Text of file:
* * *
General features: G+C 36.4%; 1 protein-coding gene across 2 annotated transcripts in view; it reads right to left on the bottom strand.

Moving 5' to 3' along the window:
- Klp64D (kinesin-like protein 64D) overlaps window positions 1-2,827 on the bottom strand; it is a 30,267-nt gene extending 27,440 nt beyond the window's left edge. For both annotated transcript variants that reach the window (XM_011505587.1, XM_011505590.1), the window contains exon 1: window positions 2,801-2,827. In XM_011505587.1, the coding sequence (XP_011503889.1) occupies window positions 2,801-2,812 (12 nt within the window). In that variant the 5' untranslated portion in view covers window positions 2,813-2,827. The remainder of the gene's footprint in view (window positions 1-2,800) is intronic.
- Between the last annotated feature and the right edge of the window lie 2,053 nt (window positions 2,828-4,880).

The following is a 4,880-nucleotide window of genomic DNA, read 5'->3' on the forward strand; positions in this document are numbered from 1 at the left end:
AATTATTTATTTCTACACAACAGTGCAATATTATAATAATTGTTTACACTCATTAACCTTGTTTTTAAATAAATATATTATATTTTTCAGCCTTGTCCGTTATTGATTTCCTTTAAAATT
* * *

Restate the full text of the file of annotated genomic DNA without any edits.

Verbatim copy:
General features: G+C 36.4%; 1 protein-coding gene across 2 annotated transcripts in view; it reads right to left on the bottom strand.

Moving 5' to 3' along the window:
- Klp64D (kinesin-like protein 64D) overlaps window positions 1-2,827 on the bottom strand; it is a 30,267-nt gene extending 27,440 nt beyond the window's left edge. For both annotated transcript variants that reach the window (XM_011505587.1, XM_011505590.1), the window contains exon 1: window positions 2,801-2,827. In XM_011505587.1, the coding sequence (XP_011503889.1) occupies window positions 2,801-2,812 (12 nt within the window). In that variant the 5' untranslated portion in view covers window positions 2,813-2,827. The remainder of the gene's footprint in view (window positions 1-2,800) is intronic.
- Between the last annotated feature and the right edge of the window lie 2,053 nt (window positions 2,828-4,880).

The following is a 4,880-nucleotide window of genomic DNA, read 5'->3' on the forward strand; positions in this document are numbered from 1 at the left end:
AATTATTTATTTCTACACAACAGTGCAATATTATAATAATTGTTTACACTCATTAACCTTGTTTTTAAATAAATATATTATATTTTTCAGCCTTGTCCGTTATTGATTTCCTTTAAAATT